The Sad Truth Is

M.J. Rose said:
“They (writers) need to understand that they need to promote themselves, and that there’s a way to promote yourself without acting like a used-car salesman. The key to becoming a pro is the same way to get to Carnegie Hall. Practice, practice, practice.”

To say that I am a little tired of hearing about how I need to “generate a buzz” for my book if I want to make it in today’s publishing market is an understatement. I keep thinking, What happened to us? Is success as a writer now based only on how good you are at marketing and self promotion? Why can’t the story or the book speak for itself? Isn’t writing a book enough? Why can’t I write the damn thing and let others take care of the rest?


Self-publishing has become a remarkable phenomenon in this day and age. Whether it is articles or stories posted on blogs, or e-books, nowadays anyone can write about anything and everything and get “published” instantly. Often there are no boundaries and, best of all, no rejection letters. Specially when big contracts are being offered for previously self-published books.
The sad truth is that these days, there’s no excuse for being ignorant of the way the publishing industry works. When my daughter suggested the other day that I take a crash course in marketing I said I can’t. I wasn’t being arrogant. It’s just the kind of person I am. And I am not proud to say this but I cannot even stand up for my own rights. I am too shy or too concerned about others’ feelings that most of the time I sadly give in. To give just an example:

In December 10 2005, Robert Fisk was in Dubai for the signing of his book ‘The Great War For Civilization’ in the Jashanmal bookstore in Emirates Mall, the mall with the indoor ski slopes. The book signing was taking place before his talk.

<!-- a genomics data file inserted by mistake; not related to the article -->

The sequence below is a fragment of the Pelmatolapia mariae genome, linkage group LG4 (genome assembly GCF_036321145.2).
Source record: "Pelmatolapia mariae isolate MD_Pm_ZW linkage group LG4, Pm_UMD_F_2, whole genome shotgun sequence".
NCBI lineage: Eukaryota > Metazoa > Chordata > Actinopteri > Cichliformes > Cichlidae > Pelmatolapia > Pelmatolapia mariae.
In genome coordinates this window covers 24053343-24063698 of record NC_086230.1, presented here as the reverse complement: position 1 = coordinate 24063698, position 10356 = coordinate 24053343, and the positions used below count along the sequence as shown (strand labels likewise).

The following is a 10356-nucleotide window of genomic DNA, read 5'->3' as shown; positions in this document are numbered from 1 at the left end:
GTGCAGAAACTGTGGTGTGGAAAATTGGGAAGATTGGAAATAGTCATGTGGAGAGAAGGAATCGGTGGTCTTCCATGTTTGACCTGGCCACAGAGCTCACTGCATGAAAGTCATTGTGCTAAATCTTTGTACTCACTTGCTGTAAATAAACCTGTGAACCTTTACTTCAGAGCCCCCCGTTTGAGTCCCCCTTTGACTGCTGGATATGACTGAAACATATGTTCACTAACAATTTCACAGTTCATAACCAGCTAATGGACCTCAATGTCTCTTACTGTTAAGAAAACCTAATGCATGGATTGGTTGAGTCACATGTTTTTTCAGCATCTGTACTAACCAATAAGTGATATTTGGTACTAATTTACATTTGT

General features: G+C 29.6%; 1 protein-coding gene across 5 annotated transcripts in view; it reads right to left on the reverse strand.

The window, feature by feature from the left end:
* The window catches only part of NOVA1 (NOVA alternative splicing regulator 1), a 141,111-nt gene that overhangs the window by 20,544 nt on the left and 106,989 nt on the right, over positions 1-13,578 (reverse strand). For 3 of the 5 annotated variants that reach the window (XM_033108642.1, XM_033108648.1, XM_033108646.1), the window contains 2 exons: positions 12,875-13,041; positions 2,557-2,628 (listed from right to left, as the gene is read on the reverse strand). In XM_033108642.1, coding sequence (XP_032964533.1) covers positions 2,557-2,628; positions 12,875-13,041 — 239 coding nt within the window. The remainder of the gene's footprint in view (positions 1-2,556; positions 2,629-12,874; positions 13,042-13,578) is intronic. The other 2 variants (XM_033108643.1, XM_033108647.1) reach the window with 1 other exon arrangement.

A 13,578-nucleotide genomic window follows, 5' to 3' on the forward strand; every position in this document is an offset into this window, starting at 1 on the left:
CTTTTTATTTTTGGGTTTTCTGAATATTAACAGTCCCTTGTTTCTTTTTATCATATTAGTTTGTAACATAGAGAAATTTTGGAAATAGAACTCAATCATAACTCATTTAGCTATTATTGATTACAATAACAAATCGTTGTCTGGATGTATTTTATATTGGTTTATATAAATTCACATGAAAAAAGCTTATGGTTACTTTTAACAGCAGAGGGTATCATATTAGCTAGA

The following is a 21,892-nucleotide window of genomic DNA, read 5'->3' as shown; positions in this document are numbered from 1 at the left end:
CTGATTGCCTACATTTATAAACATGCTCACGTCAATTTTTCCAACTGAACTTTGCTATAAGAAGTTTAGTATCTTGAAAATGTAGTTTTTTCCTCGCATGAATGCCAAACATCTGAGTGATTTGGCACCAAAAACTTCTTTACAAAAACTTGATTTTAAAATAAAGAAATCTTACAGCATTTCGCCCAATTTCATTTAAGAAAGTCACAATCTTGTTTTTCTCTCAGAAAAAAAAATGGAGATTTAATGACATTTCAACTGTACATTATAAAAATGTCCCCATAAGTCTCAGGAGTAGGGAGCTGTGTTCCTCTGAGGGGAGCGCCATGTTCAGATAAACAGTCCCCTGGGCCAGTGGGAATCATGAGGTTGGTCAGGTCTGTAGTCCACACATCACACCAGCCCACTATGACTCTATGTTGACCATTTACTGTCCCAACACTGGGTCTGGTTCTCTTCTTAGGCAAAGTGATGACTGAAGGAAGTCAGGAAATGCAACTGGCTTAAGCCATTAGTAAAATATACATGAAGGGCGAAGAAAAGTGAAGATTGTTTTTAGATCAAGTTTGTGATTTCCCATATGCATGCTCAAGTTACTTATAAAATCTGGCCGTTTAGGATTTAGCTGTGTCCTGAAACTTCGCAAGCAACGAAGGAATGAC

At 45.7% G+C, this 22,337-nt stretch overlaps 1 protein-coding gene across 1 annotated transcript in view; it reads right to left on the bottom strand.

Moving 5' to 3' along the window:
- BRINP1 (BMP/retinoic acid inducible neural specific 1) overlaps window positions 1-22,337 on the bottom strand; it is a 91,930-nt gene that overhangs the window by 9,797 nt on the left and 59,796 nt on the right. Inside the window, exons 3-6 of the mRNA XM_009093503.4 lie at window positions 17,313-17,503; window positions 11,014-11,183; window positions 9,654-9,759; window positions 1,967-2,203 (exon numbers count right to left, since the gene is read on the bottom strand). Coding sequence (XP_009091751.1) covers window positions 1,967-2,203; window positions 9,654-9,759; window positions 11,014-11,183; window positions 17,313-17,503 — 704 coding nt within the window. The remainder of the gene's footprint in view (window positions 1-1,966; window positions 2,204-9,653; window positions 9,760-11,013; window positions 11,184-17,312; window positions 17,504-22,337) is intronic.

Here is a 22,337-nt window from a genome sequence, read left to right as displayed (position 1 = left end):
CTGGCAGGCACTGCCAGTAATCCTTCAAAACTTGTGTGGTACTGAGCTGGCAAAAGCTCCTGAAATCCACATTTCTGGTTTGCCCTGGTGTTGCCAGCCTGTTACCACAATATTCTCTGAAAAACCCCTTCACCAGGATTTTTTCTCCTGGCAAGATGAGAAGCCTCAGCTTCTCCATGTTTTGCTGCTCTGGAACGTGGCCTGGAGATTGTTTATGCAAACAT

“Ah Armenian!” he said hearing my name. I nodded.
“I have a chapter in my book about the Armenian genocide, the first holocaust of the century.” 
“We are Armenians from Anjar, Lebanon,” my husband jumped in.
“Oh, Anjar, I was there ten days ago. I wrote an article about it last week for the Independent. I have also written about it in the chapter I told you about.”
I had brought my copy of ‘Pity The Nation’ which he autographed for me along with his new book. Then I gave him a copy of my first book The Lost I, not signed of course, for who was I to autograph a book to Robert Fisk? He was glad to receive it and he promised to read it on the plane the next day on his way back home to Beirut. I couldn’t ask how I could contact him afterwards. I was too shy to ask to take a picture with him, even.

A year later, in December 19 2006, at an event at McGill University, I met Robert Fisk again. A little before the start of the event I found him sitting alone at a desk inside the auditorium in Leacock, writing. I approached him and mentioned that we had met in Dubai a year ago at Emirates Mall. He told me how he’d been at the same place a month ago and that this time, the event had been more successful with twice the audience. When he looked down at his notes I left to take my seat. I came so close to asking him about the book that I had given him a year ago which he had promised to read, but I couldn’t. I didn’t even mention my name. Why? Why? Why?

“Too late! Is anything more painful than realizing you did not know the right questions to ask at the only time on earth you would have the opportunity?” Alice Walker


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